Hybrid superconductor/semiconductor devices constitute a powerful platform where intriguing topological properties can be investigated. Here, we present fabrication methods and analysis of Josephson junctions formed by a high-mobility InAs quantum-well bridging two Nb superconducting contacts. We demonstrate supercurrent flow with transport measurements, critical temperature of 8.1 K, and critical fields of the order of 3 T. Modulation of supercurrent amplitude can be achieved by acting on two side gates lithographed close to the two-dimensional electron gas. Low-temperature measurements reveal also well-developed quantum Hall plateaus, showing clean quantization of Hall conductance. Here, the side gates can be used to manipulate channel width and electron carrier density in the device. These findings demonstrate the potential of these hybrid devices to investigate the coexistence of superconductivity and Quantum Hall effect and constitute the first step in the development of new device architectures hosting topological states of matter.

Hybrid superconductor/semiconductor devices constitute a powerful platform where intriguing topological properties can be investigated. Here, we present fabrication methods and analysis of Josephson junctions formed by a high-mobility InAs quantum-well bridging two Nb superconducting contacts. We demonstrate supercurrent flow with transport measurements, critical temperature of 8.1 K, and critical fields of the order of 3 T. Modulation of supercurrent amplitude can be achieved by acting on two side gates lithographed close to the two-dimensional electron gas. Low-temperature measurements reveal also well-developed quantum Hall plateaus, showing clean quantization of Hall conductance. Here, the side gates can be used to manipulate channel width and electron carrier density in the device. These findings demonstrate the potential of these hybrid devices to investigate the coexistence of superconductivity and Quantum Hall effect and constitute the first step in the development of new device architectures hosting topological states of matter.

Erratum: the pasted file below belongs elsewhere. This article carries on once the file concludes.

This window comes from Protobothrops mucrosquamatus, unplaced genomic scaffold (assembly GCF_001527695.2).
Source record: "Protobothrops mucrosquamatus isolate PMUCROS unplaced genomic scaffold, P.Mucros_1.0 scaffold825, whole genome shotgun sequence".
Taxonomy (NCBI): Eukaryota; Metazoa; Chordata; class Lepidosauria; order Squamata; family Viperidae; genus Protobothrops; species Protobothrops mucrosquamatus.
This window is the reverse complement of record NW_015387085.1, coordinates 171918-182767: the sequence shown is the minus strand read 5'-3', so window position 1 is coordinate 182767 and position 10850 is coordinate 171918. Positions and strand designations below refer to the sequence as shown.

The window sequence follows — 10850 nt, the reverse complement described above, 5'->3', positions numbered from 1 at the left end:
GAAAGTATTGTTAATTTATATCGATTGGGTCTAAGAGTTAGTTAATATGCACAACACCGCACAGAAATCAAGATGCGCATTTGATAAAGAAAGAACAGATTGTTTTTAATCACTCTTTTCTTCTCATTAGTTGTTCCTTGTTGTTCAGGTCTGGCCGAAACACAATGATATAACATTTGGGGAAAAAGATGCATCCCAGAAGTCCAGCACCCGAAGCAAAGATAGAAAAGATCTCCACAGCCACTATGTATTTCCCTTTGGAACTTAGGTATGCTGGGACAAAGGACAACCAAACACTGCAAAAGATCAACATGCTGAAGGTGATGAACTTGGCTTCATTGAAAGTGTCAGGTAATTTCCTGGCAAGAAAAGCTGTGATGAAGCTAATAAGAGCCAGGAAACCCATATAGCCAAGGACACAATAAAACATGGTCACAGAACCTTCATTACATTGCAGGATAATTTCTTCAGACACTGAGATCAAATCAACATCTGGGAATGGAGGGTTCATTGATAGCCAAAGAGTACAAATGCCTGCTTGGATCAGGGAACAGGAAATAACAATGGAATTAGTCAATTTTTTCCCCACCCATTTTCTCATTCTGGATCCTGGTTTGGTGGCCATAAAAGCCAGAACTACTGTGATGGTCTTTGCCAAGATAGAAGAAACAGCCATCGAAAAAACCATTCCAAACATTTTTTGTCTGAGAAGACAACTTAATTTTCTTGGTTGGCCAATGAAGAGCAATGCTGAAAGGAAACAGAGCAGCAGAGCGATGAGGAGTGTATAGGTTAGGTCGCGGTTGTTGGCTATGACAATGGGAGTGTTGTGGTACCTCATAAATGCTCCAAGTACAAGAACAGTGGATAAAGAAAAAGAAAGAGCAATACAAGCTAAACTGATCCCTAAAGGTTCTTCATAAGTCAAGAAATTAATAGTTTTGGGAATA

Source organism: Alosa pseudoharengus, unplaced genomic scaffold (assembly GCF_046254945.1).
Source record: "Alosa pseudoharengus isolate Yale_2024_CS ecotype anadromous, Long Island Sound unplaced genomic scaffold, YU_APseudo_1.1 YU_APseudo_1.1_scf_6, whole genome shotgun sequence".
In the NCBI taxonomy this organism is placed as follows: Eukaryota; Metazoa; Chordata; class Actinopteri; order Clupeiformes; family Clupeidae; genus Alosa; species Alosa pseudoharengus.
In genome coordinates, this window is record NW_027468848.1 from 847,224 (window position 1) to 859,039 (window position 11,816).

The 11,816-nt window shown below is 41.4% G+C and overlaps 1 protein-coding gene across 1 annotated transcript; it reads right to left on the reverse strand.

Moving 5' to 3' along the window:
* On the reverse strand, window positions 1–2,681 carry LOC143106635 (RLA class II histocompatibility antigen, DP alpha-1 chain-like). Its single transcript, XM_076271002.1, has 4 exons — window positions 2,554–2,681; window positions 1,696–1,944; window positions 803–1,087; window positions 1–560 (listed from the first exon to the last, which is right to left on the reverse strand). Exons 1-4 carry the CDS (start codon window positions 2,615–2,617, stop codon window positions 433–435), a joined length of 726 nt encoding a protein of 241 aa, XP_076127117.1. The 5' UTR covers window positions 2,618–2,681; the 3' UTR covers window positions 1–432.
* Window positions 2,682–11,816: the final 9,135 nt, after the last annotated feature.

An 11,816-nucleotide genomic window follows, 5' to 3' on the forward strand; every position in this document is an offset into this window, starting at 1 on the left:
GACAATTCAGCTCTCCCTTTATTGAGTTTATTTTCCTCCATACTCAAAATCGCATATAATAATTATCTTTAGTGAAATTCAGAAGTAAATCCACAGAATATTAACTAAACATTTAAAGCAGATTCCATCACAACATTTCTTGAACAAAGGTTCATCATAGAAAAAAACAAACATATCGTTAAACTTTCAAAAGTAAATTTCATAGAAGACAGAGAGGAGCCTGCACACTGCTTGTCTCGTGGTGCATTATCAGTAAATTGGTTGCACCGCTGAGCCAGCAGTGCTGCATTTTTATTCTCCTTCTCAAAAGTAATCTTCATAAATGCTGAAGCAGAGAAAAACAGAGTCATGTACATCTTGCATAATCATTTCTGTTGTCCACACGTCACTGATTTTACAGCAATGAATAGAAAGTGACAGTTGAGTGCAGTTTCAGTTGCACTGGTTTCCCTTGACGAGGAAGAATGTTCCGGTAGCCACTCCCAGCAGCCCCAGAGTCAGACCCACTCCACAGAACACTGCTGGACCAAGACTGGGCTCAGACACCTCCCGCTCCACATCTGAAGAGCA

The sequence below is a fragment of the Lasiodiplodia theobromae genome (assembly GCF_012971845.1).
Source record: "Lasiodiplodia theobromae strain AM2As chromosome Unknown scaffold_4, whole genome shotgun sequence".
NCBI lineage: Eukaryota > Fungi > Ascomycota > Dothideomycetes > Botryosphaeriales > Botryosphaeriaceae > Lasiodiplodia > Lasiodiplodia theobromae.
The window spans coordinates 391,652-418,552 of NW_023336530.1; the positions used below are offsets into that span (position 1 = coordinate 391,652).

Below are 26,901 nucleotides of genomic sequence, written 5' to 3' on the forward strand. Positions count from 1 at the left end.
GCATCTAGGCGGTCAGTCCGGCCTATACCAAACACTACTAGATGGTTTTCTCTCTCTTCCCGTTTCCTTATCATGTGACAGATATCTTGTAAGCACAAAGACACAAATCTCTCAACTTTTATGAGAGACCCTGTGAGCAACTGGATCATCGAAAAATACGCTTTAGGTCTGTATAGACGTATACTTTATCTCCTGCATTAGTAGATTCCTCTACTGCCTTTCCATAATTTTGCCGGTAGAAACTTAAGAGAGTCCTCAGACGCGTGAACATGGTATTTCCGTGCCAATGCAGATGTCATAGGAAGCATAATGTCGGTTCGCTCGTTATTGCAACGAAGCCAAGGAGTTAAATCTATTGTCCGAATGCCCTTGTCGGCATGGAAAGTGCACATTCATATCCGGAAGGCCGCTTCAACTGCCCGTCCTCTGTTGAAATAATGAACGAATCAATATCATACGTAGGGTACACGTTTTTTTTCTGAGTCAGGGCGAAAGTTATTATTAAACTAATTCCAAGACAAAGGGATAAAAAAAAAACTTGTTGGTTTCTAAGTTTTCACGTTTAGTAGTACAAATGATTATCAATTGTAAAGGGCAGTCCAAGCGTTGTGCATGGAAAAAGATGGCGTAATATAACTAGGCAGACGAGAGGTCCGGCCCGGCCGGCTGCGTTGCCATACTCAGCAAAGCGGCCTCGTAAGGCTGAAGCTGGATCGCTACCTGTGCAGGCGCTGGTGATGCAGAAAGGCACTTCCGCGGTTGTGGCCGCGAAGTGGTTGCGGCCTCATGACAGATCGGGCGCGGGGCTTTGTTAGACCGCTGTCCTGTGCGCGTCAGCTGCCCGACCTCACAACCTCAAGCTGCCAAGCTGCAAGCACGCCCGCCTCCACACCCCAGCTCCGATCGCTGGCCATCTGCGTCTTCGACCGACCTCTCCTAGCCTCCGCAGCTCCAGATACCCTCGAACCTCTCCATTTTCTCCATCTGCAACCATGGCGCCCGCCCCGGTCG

Toward Quantum Hall Effect in a Josephson Junction

Guiducci S.;Carrega M.;Biasiol G.;Sorba L.;Beltram F.;Heun S.
2019

Abstract

Hybrid superconductor/semiconductor devices constitute a powerful platform where intriguing topological properties can be investigated. Here, we present fabrication methods and analysis of Josephson junctions formed by a high-mobility InAs quantum-well bridging two Nb superconducting contacts. We demonstrate supercurrent flow with transport measurements, critical temperature of 8.1 K, and critical fields of the order of 3 T. Modulation of supercurrent amplitude can be achieved by acting on two side gates lithographed close to the two-dimensional electron gas. Low-temperature measurements reveal also well-developed quantum Hall plateaus, showing clean quantization of Hall conductance. Here, the side gates can be used to manipulate channel width and electron carrier density in the device. These findings demonstrate the potential of these hybrid devices to investigate the coexistence of superconductivity and Quantum Hall effect and constitute the first step in the development of new device architectures hosting topological states of matter.
Settore FIS/03 - Fisica della Materia
Josephson junction; quantum Hall effect; superconductivity
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Utilizza questo identificativo per citare o creare un link a questo documento: https://hdl.handle.net/11384/101194
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